Muttifying my Mail
A recent thread on ruby-talk culminated (for me) in this post, in which I derided mutt for requiring too much configuration and being too hard to use. As I said in the post, “why should I bother learning/installing/configuring fetchmail and procmail AND mutt, when I could simply use Thunderbird and have it work with minimal configuration?”
Almost as soon as I posted that, I got to thinking. I use vim, don’t I? I’m no stranger to the CLI. So what have I got to be afraid of?
I had tried mutt, once. But I was trying to pop my mail directly from mutt, and the configuration just got in the way, and the interface drove me nuts, and I ran screaming. Was I ready, really ready, to try again?
The problem is, it is really an all-or-nothing when trying a new mail client. It’s not like you can easily go back-and-forth between clients, unless you leave your mail on the server, which is a pain because it’s got to be deleted from the server somehow... At any rate, I steeled myself for the pain and went for it.
I found the Gentoo Guide to Mutt E-mail to be an invaluable resource in getting all the pieces set up. It guided me through the configuration of fetchmail and procmail, and hinted at some good practices for tying all the pieces together. It took the better part of Saturday, but I’ve got all my old mail copied over from Thunderbird. In fact, I even got really brave and uninstalled Thunderbird, so I’m pretty much dedicated at this point. Mutt will have to be pretty painful, indeed, to motivate me to go through all that again.
So what do I think of this new setup? What has it bought me?
I’m still not 100% converted to the mutt philosophies, but I’m finding myself pleasantly surprised by some things.
- Because I fetch my mail and store my mailbox locally, I can finally use the Gnome applets for checking my inbox. And because the applet only checks one folder per instance of the applet, I’ve got four instances of the applet going, each with a different animation, and each representing a different folder. This lets me see, at a glance, whether the new messages are specific to the Ruby mailing list, or the UUG, or just my default inbox. Very nice.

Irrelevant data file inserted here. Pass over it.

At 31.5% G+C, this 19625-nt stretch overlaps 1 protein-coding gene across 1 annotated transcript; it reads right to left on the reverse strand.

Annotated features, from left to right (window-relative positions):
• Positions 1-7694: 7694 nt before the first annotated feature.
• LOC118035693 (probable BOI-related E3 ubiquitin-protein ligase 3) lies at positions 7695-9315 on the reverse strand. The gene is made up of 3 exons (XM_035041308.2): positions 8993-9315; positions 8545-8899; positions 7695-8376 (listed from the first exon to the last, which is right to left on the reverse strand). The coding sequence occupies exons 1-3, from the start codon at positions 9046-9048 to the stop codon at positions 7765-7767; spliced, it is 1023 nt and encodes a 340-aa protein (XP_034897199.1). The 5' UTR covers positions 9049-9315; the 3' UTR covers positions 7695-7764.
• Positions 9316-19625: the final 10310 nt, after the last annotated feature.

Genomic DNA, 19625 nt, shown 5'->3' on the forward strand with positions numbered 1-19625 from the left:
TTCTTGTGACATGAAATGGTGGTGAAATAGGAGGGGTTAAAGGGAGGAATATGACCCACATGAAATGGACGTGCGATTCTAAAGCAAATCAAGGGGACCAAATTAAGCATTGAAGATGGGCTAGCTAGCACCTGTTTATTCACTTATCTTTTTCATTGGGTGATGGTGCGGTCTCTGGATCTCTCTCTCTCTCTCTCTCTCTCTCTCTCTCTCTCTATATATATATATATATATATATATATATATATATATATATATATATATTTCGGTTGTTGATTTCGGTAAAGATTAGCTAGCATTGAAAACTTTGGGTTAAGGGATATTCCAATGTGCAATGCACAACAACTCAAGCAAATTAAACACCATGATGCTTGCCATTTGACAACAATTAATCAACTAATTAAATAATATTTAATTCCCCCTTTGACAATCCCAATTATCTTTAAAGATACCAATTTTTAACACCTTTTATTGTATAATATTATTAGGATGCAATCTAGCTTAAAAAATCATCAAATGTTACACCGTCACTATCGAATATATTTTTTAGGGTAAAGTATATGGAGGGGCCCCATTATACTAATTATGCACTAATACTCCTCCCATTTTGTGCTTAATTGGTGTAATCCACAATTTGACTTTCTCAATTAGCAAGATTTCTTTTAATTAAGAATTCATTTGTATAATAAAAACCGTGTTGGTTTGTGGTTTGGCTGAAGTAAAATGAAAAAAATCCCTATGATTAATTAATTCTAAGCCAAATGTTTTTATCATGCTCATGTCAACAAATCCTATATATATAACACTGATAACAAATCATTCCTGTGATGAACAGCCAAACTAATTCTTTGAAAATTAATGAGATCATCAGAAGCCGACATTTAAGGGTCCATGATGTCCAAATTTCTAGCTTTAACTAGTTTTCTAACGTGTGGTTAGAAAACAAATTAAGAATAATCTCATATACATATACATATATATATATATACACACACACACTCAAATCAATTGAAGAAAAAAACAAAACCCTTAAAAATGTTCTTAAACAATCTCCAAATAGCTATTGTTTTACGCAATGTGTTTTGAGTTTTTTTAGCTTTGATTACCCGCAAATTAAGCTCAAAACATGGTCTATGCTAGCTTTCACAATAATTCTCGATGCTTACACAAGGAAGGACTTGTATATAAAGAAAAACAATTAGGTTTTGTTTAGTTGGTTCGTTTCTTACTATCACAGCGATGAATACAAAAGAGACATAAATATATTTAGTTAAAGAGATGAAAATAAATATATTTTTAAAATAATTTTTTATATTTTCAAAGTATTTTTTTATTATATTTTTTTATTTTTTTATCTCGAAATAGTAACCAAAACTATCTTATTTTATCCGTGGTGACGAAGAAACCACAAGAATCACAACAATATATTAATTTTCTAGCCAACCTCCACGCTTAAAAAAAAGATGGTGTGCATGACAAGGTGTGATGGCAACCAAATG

- Because mutt is so thin, almost a gnat to Thunderbird’s behemoth, I don’t have to leave it up continuously. I’ve configured the applets to open mutt to the appropriate folder when clicked. Then, when I’m done reading my email, I simply close mutt. Very fast.
- Because I’m using procmail, I can set up all kinds of customized filters to process my incoming mail, filtering them through (in my case) Spambayes to catch the ridiculous amount spam I get, and so forth. (Incidentally, I love spambayes. I’ve trained it on a corpus of about 100 spam messages and it is already nearly 100% accurate in determining what is spam, and what is ham. And it even has the “unsure” category, which is something that Thunderbird’s junk filter lacks, and which I absolutely cannot live without.)
- I’m also using gurgitate-mail, a mail filter that uses Ruby scripts to filter messages. Mostly I’m just experimenting with it, but I like it a lot right now because it is so much more readable than procmail recipes. And because it’s a Ruby script, you can do anything with it.
- I’ve also written a news aggregator in Ruby (I’m calling it “Feed My Mail” currently) that is tailored specifically to this kind of setup (procmail/mutt). It runs as a cron job, polling all of my configured feeds once per hour, on the hour. Then, it constructs an email message out of each new item and sends it through procmail. This means that I can use procmail and gurgitate recipes on my RSS feeds, too! (If you’re interested in “Feed My Mail”, I’m thinking about cleaning it up and posting it on my website. It’s pretty minimalistic right now, but certainly functional!)
But, it’s not all roses. I’m still trying to puzzle out a few things, and have had a few headaches:
- Compiling mutt with slang made it impossible for me to select a white (as opposed to light gray) background. I prefer black-on-white color schemes, and I couldn’t do that with mutt until I recompiled mutt against ncurses. Took me a good hour and a half to figure that one out. The documentation still seems to indicate slang can do white backgrounds, but I couldn’t get it to work.
- Charsets! Argh. Frustrating. I can’t seem to get extended characters (tildes, umlauts, japanese, korean, etc.) to work. I know it can work, but I don’t have the time to spend on it right now. As soon as I must have this feature, I’ll probably stop everything and puzzle it out, but for now it’s just a frustration.
- Learning curve. I’m still dizzy from the mass of options and key bindings that mutt makes available. Like vim, though, you take it a little at a time. I just wish I wasn’t such a power user—I’m wanting to do all kinds of advanced stuff, but am being forced to take baby steps to work my way up to that.
Anyway, it looks like I’ve got mail. Judging from which applets are animated, it looks like ruby-talk and my news aggregator have borne fruit. Time to read!